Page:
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Two sides of Alexander Stille. (Fred Lum/The Globe and Mail)
Two sides of Alexander Stille. (Fred Lum/The Globe and Mail)

Writer’s family memoir chronicles ever-shifting identities amid 20th-century upheaval Add to ...

At one point in the conversation, Alexander Stille refers to his extended family memoir, The Force of Things, as “an intimate history of the 20th century.” A few minutes later, after he’s crisscrossed war-ravaged Europe with several generations of his ancestors from the Jewish refugee side, ending up in the chaotic Greenwich Village brownstone where his Russian-born, Italian-raised, pyjama-clad father writes authoritative columns for Milan’s Corriere della Sera, it turns into “a clandestine autobiography.”

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Then his mother comes into his story, the aspirational daughter of Midwest WASPs who took up with an exiled strain of the Bauhaus movement and gravitated toward the kind of brilliant displaced European who was better at making sense of postwar America in art than in life. At this point, as he describes this powerful woman’s powerlessness in her unhappy marriage, The Force of Things becomes “the neglected story of women before feminism” – in which Stille aims to “reconstruct the texture of private life in early to mid-century America.”

Clearly his conception of intimate history is sprawling. The universal and the particular are never far apart in this palpably humane new memoir of the cross-cultural complications produced by the migrant century.

And almost as clearly, there will be a certain slipperiness in his clandestine revelations; it’s a memoir of perfectly matched and equally mismatched parents in which the author is rarely seen. Nothing is fixed, the people you encounter are never quite as they present themselves, all certainties and identities are subject to the whim of history – the force of things that turned the 20th century upside-down and brought Alexander Stille into being.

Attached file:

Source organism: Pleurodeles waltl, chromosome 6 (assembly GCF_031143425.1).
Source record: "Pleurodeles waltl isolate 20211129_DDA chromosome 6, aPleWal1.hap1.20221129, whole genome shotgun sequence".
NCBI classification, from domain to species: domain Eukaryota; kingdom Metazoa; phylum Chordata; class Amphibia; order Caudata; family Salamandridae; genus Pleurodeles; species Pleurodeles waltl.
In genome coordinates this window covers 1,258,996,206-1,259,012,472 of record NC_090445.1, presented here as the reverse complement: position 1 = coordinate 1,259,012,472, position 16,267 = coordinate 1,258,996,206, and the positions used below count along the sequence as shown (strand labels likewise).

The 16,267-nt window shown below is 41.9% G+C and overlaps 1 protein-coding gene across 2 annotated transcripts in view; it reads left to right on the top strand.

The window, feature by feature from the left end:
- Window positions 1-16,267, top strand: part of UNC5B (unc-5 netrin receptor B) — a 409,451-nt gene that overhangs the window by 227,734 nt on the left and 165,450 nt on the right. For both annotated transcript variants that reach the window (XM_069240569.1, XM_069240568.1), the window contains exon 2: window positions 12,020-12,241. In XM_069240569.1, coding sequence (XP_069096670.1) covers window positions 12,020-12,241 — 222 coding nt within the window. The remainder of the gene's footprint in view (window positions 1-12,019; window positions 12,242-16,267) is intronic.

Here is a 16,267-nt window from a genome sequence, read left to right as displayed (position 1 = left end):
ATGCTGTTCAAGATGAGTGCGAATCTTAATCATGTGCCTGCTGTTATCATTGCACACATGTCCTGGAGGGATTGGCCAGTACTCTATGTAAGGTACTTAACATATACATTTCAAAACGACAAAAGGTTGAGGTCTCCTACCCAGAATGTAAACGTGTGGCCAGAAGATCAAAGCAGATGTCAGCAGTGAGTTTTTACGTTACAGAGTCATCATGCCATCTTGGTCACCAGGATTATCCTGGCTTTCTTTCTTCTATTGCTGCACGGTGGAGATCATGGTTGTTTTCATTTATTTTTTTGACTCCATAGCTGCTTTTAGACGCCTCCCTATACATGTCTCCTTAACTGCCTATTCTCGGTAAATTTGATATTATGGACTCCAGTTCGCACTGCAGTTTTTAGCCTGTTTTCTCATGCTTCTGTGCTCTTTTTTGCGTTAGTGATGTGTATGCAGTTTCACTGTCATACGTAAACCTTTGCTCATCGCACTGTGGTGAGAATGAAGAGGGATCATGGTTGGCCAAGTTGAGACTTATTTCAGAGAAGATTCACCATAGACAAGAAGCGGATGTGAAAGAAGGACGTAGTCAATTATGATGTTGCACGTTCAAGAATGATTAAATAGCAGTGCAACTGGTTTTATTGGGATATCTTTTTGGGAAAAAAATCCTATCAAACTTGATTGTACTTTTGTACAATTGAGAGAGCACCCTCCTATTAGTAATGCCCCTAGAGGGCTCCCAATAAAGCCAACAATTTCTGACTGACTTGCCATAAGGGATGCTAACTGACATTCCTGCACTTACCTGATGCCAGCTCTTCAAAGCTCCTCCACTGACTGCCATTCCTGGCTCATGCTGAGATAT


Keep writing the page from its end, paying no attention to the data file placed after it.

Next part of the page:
The 56-year-old New York journalist and professor at Columbia University has grappled with those forces in his own work, notably in books about Italy’s more self-destructive tendencies – Excellent Cadavers, a study of the Mafia, and The Sack of Rome, which comes with a says-it-all subtitle that itself sounds like a clandestine autobiography: How a Beautiful European Country with a Fabled History and a Storied Identity Was Taken Over by a Man Named Silvio Berlusconi.

Identities, in Alexander Stille’s many worlds, are always subject to alteration and appropriation. His Byelorussian dentist grandfather covered up his background and found a fraudulent way to make himself a pioneer of the Italian nationalism movement through a conniving patient who was the mistress of the Fascist poet laureate, Gabriele d’Annunzio.

His father didn’t learn he was Jewish until he was 12 years old, having assumed as he wrote Christmas letters to the baby Jesus that he was a full-fledged Italian Catholic. But then, naturally enough in wartime Italy, his almost accidental Jewishness became the defining element in his life. Though he went to school with Mussolini’s sons and goose-stepped in the blackshirt youth corps that welcomed Hitler to Rome, he was still sent packing.

“He was angry when he discovered he was Jewish,” says Stille. “And then ashamed at being angry. And then 20 years later when he’s courting my mother, he lies to her about being Jewish. He feels a need to hide that side of himself to win approval.”

Double lives make for fascinating memoirs, but the psychological cost is huge. Stille grew up on the front lines of a marital war, where his father constantly taunted his mother for being a know-nothing provincial American. His mother belittled her husband in turn by mocking his shabby, poor-relation refugee side.

“When you are ashamed of where you come from and choose to hide parts of your past, it eats away at you,” Stille says. “That was the toxic part of my parents’ marriage: They were drawn together because of their differences, and yet in some weird way, each made the other feel badly about where they came from.”

It’s been left to their son to make some sense of these paradoxes, and while he expertly finds the humour and tenderness and sense of the absurd that can mollify all that history-aided dysfunction, he’s still left to sort out his own place in the story.

It’s not simply that his father, a legendary exponent of American mores for Italian readers who could come across as a bit of a schlump in his newspaper-strewn New York habitat, never taught his children his native language and never took them to his homeland. Alexander Stille made up for that eventually, going to live in Italy as an adult and discovering a more complete version of his absent father by consorting with the ghosts of his past.

No, there’s something more fundamental about his identity that only a book-length memoir can begin to sort out: his family name. His father, known to his readers as Ugo Stille, began life as Mikhail Kamenetski. Stille, the German word for silence, was a joking pseudonym that he and a young friend adopted to cover their tracks as dissident writers in the Mussolini era. The friend died in the Italian resistance movement, but the name stayed.

And now it perfectly fits the clandestine half-Jewish, half-Italian autobiographer. “It’s a name with a lot of meaning invested in it,” Stille says. “Just inheriting a name passed down through sheer accident of birth is almost banal. Yes, it started out as an act of camouflage. But things that are artificial become real at a certain point, once they acquire a history.”

 

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